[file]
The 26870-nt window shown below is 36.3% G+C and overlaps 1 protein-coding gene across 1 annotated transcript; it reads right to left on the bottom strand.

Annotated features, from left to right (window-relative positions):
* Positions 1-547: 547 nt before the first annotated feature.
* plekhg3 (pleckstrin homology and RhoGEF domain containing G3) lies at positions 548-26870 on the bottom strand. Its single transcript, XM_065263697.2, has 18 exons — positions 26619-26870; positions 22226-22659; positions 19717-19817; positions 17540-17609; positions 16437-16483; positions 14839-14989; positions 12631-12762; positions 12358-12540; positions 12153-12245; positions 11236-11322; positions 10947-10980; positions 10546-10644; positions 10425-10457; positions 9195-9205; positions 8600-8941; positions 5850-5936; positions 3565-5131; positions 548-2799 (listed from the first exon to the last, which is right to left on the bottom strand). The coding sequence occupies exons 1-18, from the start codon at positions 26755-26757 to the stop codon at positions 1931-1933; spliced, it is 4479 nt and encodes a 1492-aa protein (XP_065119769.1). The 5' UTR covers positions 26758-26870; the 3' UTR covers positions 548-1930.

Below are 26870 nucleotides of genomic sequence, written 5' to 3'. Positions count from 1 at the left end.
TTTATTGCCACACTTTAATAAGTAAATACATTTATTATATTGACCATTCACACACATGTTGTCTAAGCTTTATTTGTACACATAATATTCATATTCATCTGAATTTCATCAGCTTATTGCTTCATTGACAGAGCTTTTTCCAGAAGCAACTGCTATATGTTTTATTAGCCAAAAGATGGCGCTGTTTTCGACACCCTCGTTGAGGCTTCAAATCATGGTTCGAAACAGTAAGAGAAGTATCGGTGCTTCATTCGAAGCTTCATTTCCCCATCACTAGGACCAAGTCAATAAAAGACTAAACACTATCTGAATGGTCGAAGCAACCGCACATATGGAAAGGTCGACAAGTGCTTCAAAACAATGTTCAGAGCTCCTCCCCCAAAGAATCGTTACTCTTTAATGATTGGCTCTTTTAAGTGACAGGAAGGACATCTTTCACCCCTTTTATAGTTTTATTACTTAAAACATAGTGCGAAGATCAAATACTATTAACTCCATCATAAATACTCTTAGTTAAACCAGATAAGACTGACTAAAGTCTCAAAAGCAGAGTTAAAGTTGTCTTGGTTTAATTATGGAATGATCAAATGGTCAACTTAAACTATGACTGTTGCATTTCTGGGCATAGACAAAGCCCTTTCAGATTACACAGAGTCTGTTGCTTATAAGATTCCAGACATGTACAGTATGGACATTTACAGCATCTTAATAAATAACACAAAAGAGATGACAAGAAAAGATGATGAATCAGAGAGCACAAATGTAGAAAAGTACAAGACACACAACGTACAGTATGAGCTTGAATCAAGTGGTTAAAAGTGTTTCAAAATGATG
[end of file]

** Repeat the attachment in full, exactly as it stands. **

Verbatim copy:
The 26870-nt window shown below is 36.3% G+C and overlaps 1 protein-coding gene across 1 annotated transcript; it reads right to left on the bottom strand.

Annotated features, from left to right (window-relative positions):
* Positions 1-547: 547 nt before the first annotated feature.
* plekhg3 (pleckstrin homology and RhoGEF domain containing G3) lies at positions 548-26870 on the bottom strand. Its single transcript, XM_065263697.2, has 18 exons — positions 26619-26870; positions 22226-22659; positions 19717-19817; positions 17540-17609; positions 16437-16483; positions 14839-14989; positions 12631-12762; positions 12358-12540; positions 12153-12245; positions 11236-11322; positions 10947-10980; positions 10546-10644; positions 10425-10457; positions 9195-9205; positions 8600-8941; positions 5850-5936; positions 3565-5131; positions 548-2799 (listed from the first exon to the last, which is right to left on the bottom strand). The coding sequence occupies exons 1-18, from the start codon at positions 26755-26757 to the stop codon at positions 1931-1933; spliced, it is 4479 nt and encodes a 1492-aa protein (XP_065119769.1). The 5' UTR covers positions 26758-26870; the 3' UTR covers positions 548-1930.

Below are 26870 nucleotides of genomic sequence, written 5' to 3'. Positions count from 1 at the left end.
TTTATTGCCACACTTTAATAAGTAAATACATTTATTATATTGACCATTCACACACATGTTGTCTAAGCTTTATTTGTACACATAATATTCATATTCATCTGAATTTCATCAGCTTATTGCTTCATTGACAGAGCTTTTTCCAGAAGCAACTGCTATATGTTTTATTAGCCAAAAGATGGCGCTGTTTTCGACACCCTCGTTGAGGCTTCAAATCATGGTTCGAAACAGTAAGAGAAGTATCGGTGCTTCATTCGAAGCTTCATTTCCCCATCACTAGGACCAAGTCAATAAAAGACTAAACACTATCTGAATGGTCGAAGCAACCGCACATATGGAAAGGTCGACAAGTGCTTCAAAACAATGTTCAGAGCTCCTCCCCCAAAGAATCGTTACTCTTTAATGATTGGCTCTTTTAAGTGACAGGAAGGACATCTTTCACCCCTTTTATAGTTTTATTACTTAAAACATAGTGCGAAGATCAAATACTATTAACTCCATCATAAATACTCTTAGTTAAACCAGATAAGACTGACTAAAGTCTCAAAAGCAGAGTTAAAGTTGTCTTGGTTTAATTATGGAATGATCAAATGGTCAACTTAAACTATGACTGTTGCATTTCTGGGCATAGACAAAGCCCTTTCAGATTACACAGAGTCTGTTGCTTATAAGATTCCAGACATGTACAGTATGGACATTTACAGCATCTTAATAAATAACACAAAAGAGATGACAAGAAAAGATGATGAATCAGAGAGCACAAATGTAGAAAAGTACAAGACACACAACGTACAGTATGAGCTTGAATCAAGTGGTTAAAAGTGTTTCAAAATGATG